Hot Crimes: A Study In Excess, Steven P. Grossman Jan 2011

Hot Crimes: A Study In Excess, Steven P. Grossman

All Faculty Scholarship

Societies appear to be subject, every now and then, to periods of moral panic. . . . [I]ts nature is presented in a stylized and stereotypical fashion by the mass media; the moral barricades are manned by editors, bishops, politicians and other right thinking people; socially accredited experts pronounce their diagnoses and solutions; ways of coping are evolved or (more often) restored to; . . . sometimes the panic passes over and is forgotten . . . at other times it has more serious and long-lasting repercussions and might produce such as those in legal and social policy or even in the way society conceives itself.

In the ...


Judicial Interference With Effective Assistance Of Counsel, Bennett L. Gershman Jan 2011

Judicial Interference With Effective Assistance Of Counsel, Bennett L. Gershman

Pace Law Faculty Publications

A lawyer’s ineffective representation of a client may be attributable to a lawyer’s own personal failings. However, impairment of the right to effective assistance of counsel may also come from a trial judge’s conduct, and can takes many forms, and occur in varying circumstances. It is therefore difficult to formulate clear principles to cover all of the various situations in which a judge can undermine effective representation. The Borukhova and Mallayev case is only the most recent illustration of the way a ruling of a judge – forcing the lawyer to sum up his case without giving the ...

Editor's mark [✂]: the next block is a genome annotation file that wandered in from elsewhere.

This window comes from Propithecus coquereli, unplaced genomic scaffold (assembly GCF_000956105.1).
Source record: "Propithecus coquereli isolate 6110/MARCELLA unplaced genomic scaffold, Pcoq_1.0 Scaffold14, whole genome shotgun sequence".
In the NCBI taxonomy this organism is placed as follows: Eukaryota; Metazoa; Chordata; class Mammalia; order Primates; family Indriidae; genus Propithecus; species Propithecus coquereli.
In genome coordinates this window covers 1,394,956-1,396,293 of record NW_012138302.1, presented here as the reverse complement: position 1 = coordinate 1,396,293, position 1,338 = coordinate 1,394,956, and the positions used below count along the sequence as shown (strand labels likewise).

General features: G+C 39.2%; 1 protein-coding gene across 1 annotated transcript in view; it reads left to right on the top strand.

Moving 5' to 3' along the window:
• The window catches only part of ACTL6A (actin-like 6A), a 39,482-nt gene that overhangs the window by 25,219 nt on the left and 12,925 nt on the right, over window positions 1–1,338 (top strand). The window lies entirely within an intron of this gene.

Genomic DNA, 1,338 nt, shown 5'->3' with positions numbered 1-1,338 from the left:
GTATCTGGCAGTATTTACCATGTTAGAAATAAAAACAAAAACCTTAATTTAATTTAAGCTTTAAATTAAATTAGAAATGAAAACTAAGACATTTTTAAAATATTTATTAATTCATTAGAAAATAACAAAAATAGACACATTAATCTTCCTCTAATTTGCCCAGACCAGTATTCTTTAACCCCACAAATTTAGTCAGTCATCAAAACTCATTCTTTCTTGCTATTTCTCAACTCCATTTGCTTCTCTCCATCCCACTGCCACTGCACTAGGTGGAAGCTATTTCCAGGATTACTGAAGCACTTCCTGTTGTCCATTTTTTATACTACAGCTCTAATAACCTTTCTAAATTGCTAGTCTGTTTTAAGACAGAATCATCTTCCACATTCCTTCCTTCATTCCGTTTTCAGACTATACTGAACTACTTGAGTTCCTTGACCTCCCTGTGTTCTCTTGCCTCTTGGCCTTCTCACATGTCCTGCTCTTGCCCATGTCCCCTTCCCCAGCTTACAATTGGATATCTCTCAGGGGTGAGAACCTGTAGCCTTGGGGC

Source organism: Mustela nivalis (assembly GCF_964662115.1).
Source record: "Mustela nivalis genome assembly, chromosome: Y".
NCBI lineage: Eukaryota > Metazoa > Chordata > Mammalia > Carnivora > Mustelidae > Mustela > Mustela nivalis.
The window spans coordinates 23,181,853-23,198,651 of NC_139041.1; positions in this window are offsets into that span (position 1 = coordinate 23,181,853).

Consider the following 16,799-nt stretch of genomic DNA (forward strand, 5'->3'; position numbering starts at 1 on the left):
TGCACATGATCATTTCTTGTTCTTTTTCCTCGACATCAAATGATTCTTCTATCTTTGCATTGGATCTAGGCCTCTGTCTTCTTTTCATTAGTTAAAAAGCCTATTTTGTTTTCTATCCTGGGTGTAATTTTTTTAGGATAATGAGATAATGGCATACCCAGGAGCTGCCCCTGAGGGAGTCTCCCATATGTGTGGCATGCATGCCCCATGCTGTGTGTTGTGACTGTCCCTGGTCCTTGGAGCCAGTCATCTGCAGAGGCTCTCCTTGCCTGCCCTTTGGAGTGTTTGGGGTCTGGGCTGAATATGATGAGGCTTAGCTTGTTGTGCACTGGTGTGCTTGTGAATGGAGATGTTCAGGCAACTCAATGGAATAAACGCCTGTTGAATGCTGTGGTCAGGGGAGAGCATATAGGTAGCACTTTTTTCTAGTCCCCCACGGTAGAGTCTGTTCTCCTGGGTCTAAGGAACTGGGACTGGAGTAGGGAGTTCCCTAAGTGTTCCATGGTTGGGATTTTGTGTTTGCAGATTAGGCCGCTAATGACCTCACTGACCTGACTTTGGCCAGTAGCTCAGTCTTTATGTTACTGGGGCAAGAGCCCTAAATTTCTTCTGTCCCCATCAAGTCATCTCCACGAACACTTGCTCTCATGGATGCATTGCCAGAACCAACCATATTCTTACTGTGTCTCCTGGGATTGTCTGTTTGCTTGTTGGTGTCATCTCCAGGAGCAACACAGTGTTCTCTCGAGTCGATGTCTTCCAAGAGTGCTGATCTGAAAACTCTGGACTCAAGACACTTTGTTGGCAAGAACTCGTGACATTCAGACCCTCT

Courts' Increasing Consideration Of Behavioral Genetics Evidence In Criminal Cases: Results Of A Longitudinal Study, Deborah W. Denno Jan 2011

Courts' Increasing Consideration Of Behavioral Genetics Evidence In Criminal Cases: Results Of A Longitudinal Study, Deborah W. Denno

Faculty Scholarship

This article, which is part of a symposium honoring David Baldus, presents a unique study of all criminal cases (totaling thirty-three) that addressed behavioral genetics evidence from June 1, 2007, to July 1, 2011. The study builds upon this author’s prior research on all criminal cases (totaling forty-eight) that used such evidence during the preceding thirteen years (1994-2007). This combined collection of eighty-one criminal cases employing behavioral genetics evidence offers a rich context for determining how the criminal justice system has been handling genetics factors for nearly two decades, but also why the last four years reveal particularly important ...